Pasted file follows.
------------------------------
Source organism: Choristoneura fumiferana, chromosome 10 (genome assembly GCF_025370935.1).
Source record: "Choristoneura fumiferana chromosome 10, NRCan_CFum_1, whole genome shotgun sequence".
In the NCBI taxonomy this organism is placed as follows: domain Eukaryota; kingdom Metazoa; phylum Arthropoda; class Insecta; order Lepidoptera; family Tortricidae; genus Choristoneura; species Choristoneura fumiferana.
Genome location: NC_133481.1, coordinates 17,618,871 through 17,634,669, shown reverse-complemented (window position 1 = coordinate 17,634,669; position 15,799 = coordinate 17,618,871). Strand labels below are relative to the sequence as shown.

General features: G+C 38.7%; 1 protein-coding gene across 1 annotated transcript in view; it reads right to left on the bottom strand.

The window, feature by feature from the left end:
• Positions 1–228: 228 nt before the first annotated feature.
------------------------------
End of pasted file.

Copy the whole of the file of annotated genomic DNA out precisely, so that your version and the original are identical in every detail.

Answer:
Source organism: Choristoneura fumiferana, chromosome 10 (genome assembly GCF_025370935.1).
Source record: "Choristoneura fumiferana chromosome 10, NRCan_CFum_1, whole genome shotgun sequence".
In the NCBI taxonomy this organism is placed as follows: domain Eukaryota; kingdom Metazoa; phylum Arthropoda; class Insecta; order Lepidoptera; family Tortricidae; genus Choristoneura; species Choristoneura fumiferana.
Genome location: NC_133481.1, coordinates 17,618,871 through 17,634,669, shown reverse-complemented (window position 1 = coordinate 17,634,669; position 15,799 = coordinate 17,618,871). Strand labels below are relative to the sequence as shown.

General features: G+C 38.7%; 1 protein-coding gene across 1 annotated transcript in view; it reads right to left on the bottom strand.

The window, feature by feature from the left end:
• Positions 1–228: 228 nt before the first annotated feature.